Education

Autism in the Classroom

By Elizabeth Rich — August 20, 2007 1 min read

NPR’s recent series on autism included a visit to the May Institute outside of Boston where specialized teachers work with children living with the disorder. A year’s tuition at May now runs $75,000 and parents have pushed hard for their school districts to foot the bill. Massachusetts is feeling the pinch. As the number of diagnosed cases rise—more than half a million children have been diagnosed nationally—superintendents are taking notice and preparing their teachers to work with autistic children in their classrooms. “It’s an unbelievable explosion of kids,” said Newton, Mass. superintendent Jeff Young. “It’s growing both in terms of number and severity.”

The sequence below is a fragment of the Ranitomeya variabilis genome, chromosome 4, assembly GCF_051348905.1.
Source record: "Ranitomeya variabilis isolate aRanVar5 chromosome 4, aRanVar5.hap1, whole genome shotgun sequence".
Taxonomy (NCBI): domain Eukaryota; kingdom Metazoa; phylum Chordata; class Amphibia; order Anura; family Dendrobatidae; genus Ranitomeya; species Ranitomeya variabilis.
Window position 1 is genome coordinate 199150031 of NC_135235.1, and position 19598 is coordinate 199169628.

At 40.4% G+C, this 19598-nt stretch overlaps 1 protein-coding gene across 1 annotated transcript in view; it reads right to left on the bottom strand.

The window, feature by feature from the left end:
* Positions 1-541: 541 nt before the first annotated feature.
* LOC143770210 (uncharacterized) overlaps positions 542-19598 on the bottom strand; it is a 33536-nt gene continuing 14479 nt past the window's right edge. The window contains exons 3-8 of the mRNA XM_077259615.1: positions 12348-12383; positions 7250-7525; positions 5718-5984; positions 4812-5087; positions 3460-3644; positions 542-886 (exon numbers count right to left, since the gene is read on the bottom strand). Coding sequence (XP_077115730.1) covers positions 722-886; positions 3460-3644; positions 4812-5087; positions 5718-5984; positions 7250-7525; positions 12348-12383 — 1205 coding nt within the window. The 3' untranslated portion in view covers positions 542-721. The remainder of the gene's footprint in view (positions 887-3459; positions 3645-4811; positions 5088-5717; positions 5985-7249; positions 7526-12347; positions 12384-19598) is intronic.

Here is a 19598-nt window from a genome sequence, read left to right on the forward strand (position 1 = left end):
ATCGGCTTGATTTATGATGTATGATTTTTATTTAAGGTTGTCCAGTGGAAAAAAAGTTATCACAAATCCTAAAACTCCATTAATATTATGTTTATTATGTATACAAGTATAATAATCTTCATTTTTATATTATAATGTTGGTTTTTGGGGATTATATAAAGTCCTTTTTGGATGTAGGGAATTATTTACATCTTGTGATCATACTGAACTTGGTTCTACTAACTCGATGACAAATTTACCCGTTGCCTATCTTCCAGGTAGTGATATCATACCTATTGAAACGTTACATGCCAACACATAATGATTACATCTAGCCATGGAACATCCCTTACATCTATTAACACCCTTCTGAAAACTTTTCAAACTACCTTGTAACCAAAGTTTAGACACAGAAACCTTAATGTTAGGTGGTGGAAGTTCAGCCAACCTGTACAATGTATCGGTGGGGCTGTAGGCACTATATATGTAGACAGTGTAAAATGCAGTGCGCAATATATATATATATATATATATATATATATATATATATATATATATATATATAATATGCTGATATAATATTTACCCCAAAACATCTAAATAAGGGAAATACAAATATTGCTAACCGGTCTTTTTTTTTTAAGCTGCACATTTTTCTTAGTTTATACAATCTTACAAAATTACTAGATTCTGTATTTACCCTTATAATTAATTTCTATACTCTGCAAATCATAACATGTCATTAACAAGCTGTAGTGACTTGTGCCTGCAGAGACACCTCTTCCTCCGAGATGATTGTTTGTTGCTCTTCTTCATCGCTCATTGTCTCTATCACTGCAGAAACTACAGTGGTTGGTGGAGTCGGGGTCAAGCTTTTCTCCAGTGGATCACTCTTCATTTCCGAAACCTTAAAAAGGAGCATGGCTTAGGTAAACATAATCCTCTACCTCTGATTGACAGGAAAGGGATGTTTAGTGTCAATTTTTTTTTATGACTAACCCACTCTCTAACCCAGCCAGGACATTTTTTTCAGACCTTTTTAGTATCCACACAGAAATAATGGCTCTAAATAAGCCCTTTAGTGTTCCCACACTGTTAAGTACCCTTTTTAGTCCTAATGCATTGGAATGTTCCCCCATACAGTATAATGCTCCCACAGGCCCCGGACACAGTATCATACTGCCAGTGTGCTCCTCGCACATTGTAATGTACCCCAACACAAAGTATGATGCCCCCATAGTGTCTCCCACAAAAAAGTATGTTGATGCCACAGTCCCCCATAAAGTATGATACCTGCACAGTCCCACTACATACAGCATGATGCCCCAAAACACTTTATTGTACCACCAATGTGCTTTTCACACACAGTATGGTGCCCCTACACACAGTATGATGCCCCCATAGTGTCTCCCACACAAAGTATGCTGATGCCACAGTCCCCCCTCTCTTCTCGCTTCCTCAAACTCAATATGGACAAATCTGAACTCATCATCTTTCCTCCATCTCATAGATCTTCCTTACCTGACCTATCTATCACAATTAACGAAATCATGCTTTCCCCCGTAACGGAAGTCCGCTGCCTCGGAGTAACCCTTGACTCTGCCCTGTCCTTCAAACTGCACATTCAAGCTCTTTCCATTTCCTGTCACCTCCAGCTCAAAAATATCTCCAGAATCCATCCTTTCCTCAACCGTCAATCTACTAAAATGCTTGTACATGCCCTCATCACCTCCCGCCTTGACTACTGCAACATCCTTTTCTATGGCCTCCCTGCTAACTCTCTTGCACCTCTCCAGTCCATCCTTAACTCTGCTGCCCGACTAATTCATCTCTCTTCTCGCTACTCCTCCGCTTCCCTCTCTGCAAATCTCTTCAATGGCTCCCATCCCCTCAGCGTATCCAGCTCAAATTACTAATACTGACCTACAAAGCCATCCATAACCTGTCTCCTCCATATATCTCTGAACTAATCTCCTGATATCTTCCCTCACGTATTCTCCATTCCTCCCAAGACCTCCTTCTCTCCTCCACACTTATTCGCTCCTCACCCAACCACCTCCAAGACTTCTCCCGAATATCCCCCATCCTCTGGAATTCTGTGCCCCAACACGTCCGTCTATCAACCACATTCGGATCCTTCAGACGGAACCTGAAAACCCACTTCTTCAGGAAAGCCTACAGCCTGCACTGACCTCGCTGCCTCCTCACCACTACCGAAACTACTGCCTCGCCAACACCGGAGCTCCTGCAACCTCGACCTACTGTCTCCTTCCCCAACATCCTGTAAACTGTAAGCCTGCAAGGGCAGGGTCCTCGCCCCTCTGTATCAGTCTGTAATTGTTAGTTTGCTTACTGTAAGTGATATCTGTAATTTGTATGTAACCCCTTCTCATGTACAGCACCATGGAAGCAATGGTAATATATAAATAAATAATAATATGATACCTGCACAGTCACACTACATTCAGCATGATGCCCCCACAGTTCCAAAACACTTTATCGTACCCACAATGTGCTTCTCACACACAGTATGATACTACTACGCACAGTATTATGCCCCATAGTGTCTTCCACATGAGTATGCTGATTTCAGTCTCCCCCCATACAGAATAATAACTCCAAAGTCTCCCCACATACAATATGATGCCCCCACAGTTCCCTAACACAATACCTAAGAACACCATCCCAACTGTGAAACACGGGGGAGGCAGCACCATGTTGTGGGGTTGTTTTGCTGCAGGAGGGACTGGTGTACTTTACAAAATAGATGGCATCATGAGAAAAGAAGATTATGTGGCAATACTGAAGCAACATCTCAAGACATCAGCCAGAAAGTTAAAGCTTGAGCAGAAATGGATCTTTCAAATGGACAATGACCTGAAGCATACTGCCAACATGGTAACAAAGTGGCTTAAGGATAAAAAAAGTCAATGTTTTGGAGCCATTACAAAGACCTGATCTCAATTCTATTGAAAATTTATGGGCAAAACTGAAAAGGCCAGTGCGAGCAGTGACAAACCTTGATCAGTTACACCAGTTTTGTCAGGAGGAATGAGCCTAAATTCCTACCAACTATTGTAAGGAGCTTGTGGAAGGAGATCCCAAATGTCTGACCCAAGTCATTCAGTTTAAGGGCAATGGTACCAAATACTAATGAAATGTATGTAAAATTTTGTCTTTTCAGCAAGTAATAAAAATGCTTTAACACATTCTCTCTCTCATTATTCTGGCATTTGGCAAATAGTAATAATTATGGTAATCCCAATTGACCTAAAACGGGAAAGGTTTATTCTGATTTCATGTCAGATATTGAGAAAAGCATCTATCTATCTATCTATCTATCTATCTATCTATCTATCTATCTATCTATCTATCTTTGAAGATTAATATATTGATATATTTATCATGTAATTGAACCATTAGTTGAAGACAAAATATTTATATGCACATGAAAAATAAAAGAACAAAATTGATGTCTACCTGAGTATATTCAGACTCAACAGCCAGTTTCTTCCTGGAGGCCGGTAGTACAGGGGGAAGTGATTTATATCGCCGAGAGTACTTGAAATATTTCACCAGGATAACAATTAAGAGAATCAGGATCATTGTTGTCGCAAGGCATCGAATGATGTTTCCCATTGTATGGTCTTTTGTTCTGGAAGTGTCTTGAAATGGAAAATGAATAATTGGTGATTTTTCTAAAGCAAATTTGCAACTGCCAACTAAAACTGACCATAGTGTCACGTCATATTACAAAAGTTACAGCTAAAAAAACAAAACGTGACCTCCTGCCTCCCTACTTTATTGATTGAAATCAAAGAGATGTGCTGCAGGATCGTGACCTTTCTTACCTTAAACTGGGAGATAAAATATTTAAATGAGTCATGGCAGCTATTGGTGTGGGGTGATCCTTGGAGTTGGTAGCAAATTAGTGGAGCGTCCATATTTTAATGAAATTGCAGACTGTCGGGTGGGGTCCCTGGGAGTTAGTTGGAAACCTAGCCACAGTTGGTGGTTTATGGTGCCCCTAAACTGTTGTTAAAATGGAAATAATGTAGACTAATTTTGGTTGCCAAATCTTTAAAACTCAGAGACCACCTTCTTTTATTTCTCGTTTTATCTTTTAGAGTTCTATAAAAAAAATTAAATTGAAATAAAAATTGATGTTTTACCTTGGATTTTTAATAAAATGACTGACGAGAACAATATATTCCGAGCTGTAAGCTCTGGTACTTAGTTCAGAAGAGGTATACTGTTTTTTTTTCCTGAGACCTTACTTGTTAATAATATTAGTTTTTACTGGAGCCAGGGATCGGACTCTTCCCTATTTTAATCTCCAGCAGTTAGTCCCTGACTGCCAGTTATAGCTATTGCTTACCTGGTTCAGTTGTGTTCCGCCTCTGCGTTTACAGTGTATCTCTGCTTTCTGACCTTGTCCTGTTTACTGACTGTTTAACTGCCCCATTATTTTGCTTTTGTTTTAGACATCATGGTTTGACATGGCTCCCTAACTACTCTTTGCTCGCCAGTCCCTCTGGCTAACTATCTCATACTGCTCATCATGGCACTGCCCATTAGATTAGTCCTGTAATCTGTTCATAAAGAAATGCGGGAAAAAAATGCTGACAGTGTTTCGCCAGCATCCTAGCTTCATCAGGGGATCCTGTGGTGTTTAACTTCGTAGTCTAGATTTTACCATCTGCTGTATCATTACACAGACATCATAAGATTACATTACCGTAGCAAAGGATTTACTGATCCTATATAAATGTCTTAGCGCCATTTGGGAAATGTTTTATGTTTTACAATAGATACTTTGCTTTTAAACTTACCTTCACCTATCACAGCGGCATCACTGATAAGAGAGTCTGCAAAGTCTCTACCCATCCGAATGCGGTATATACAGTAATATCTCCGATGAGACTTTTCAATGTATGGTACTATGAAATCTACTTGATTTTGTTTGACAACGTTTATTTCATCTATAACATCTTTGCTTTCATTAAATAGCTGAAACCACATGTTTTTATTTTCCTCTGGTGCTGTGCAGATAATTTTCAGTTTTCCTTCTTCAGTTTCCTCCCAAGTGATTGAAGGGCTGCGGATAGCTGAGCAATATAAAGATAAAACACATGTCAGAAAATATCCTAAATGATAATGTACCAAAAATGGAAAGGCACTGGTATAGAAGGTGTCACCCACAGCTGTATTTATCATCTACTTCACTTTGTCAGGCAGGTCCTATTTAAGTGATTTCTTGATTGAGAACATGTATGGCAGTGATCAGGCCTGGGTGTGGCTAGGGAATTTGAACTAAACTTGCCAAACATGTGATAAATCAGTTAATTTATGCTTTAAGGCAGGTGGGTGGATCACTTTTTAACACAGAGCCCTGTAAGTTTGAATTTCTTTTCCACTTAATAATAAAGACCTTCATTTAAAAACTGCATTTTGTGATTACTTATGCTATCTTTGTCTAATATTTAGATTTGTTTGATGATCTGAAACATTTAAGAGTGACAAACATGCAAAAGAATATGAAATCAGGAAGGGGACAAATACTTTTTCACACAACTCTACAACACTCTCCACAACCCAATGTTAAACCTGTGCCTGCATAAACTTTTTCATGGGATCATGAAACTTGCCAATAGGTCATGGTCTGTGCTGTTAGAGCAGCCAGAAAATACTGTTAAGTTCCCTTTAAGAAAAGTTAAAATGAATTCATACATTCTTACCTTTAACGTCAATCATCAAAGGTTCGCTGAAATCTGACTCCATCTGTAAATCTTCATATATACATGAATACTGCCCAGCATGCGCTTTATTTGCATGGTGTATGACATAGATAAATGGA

Massachusetts recently sent a group of teachers to an autism seminar at the May Institute where they watched demonstration videos of teachers in the classroom and listened to technique instruction from autism specialists. Other school districts around the country are turning to places like May to help them prepare for children who have been diagnosed—at a rate of one out of 150—with some form of autism.

A version of this news article first appeared in the Web Watch blog.